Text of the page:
A disgraced RCMP officer who was found guilty in connection with a 2008 traffic fatality and was involved in the death of Robert Dziekanski quit the force, just as his sentencing hearing opened in Vancouver.
Cpl. Benjamin (Monty) Robinson was found guilty in March of obstruction of justice following a collision in Delta, B.C., that killed motorcyclist Orion Hutchinson.
On Friday morning just as the sentencing hearing for the disgraced corporal was getting underway in B.C. Supreme Court, Deputy Commissioner Craig Callens announced Robinson had voluntarily submitted his discharge papers.
Callens said he would have preferred to fire Robinson, but he immediately signed his discharge instead.
"While I have been clear that I was seeking his involuntary dismissal, the opportunity to discharge him from the organization this morning was one which eliminated further delays, costs and uncertainty," said Callens.
"Mr. Robinson’s career with the RCMP has ended. As a private citizen, he is no longer subject to any disciplinary actions under the RCMP Act; however, he is still subject to the ongoing criminal matters," he said.
Robinson was facing an internal Code of Conduct investigation and was suspended from the RCMP with pay since the 2008 collision. But an RCMP spokesperson couldn't clarify who was paying Robinson's legal bills and exactly how much Robinson had been costing the force.
At the sentencing hearing Crown prosecutors asked for a sentence of three to nine months jail time or a 12- to 18-month conditional sentence for Robinson, while his own lawyers asked for a three- to six-month conditional sentence.
2 shots of vodka after accident
Robinson, who was off-duty at the time of the 2008 accident, left the scene before police arrived and went home to consume more alcohol, although he returned to the scene a short time later.
At the trial, Justice Janice Dillon dismissed Robinson's defence in which he had claimed he had walked to his Delta, B.C., home a short distance away and had two shots of vodka to calm himself because he said that's what an alcoholic would do.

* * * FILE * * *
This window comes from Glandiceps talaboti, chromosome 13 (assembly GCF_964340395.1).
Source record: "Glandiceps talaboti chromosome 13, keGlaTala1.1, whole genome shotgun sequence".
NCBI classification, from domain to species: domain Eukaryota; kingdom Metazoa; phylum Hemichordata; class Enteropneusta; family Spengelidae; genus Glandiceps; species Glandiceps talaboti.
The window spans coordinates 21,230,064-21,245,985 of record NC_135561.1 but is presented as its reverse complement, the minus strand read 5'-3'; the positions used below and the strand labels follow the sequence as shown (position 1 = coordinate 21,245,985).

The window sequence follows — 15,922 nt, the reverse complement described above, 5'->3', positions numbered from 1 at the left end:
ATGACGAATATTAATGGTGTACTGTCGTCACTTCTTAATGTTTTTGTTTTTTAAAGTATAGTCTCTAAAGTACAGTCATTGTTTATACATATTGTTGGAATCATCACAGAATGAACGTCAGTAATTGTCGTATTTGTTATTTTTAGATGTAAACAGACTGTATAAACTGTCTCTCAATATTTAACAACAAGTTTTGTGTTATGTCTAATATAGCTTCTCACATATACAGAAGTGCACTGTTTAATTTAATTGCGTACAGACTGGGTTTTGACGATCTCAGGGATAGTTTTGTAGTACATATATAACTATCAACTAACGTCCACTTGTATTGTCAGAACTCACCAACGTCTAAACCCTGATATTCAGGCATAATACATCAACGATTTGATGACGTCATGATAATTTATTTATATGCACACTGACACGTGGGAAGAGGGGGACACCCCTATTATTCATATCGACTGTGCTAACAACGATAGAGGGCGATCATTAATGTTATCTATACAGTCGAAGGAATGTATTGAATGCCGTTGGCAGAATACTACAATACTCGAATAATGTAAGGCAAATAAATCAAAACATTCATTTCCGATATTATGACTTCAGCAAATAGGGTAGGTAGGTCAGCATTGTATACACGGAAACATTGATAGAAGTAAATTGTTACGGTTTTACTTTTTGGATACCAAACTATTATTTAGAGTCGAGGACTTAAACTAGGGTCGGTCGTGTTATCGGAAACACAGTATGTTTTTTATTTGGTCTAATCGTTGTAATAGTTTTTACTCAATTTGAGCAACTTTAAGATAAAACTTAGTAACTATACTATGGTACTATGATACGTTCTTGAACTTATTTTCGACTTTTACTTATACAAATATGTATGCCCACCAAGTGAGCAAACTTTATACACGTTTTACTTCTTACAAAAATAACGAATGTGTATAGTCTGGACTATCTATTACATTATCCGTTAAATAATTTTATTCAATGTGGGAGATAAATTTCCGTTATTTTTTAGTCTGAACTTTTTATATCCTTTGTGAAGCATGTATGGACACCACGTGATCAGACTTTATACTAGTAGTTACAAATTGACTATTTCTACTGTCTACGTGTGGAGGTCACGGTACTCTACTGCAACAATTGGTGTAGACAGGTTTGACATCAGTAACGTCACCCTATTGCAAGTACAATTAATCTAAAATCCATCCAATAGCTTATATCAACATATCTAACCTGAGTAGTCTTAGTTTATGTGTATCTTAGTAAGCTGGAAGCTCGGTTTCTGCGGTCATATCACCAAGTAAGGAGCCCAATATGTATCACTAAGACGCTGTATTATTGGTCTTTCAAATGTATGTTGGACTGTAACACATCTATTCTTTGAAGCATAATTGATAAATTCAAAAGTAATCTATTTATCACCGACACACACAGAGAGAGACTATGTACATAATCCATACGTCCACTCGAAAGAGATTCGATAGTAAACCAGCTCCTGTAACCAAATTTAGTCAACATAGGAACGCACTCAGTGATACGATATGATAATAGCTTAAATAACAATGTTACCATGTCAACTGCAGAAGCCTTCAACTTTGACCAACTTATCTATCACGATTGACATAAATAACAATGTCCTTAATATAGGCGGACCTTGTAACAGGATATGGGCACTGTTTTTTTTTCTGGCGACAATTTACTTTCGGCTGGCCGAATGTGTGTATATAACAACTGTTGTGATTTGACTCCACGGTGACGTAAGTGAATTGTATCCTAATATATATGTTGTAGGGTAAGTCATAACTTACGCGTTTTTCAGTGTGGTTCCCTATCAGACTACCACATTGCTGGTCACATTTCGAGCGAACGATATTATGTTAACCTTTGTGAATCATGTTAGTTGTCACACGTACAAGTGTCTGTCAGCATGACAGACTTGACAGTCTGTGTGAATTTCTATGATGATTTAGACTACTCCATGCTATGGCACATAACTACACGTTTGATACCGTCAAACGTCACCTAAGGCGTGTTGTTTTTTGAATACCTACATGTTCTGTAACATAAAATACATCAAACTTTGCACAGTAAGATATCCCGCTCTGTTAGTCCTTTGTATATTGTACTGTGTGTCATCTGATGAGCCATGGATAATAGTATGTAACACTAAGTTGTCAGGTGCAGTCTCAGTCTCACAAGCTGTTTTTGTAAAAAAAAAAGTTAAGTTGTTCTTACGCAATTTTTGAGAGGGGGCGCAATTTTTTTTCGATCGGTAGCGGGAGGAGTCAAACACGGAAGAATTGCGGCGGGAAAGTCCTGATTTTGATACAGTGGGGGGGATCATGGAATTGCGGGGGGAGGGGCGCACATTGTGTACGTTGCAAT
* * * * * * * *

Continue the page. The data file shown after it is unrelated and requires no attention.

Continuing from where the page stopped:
In her strongly worded judgment, Dillon said Robinson used his own police training in a deliberate attempt to obstruct justice. By drinking after the accident, there was no way police could determine if he had been impaired prior to it.
Dillon also concluded Robinson had lied to Delta police officers who came to the crash scene, understating how much he had been drinking at a party just before the crash.
Hutchinson, who died at the scene, was also found to have consumed alcohol before the crash.
Dillon said she would impose a sentence on Robinson July 27.
Earlier, Hutchinson's father read out a victim impact statement to court.
Glen Hutchinson described becoming mentally unbalanced after his son's death. He said he lost his career and his relationships with his daughter and wife. He said he has tried to take his own life several times.
"Right now, aside from still being alive, I have nothing," he said, weeping.
"I will not witness Orion growing old, and there's a deep pain endured every single day in the struggle to find a purpose in life."
Oustide court, Hutchinson's friend David Van Den Brink said the sentencing recommendations presented in court weren't harsh enough.
"It should be worse," he said. "If you're trained to do something right, it's really hypocritical if you're arresting people for this. And then you do the exact same thing and worse, and then you lie about it and you have no remorse for it and you continue to lie. You won't stand up and take responsibility for your own actions."
Robinson is also one of four RCMP officers awaiting trial on a perjury charge in connection with the death of Polish immigrant Robert Dziekanski at Vancouver airport in October 2007.
Robinson was in charge of the team of officers who dealt with the distressed Dziekanski by quickly stunning him repeatedly with a Taser.
Sentencing submissions in the obstruction case could go all day Friday and the judge might reserve her decision following that.
The Crown and the defence are expected to put forward arguments on the length of sentence that should be imposed.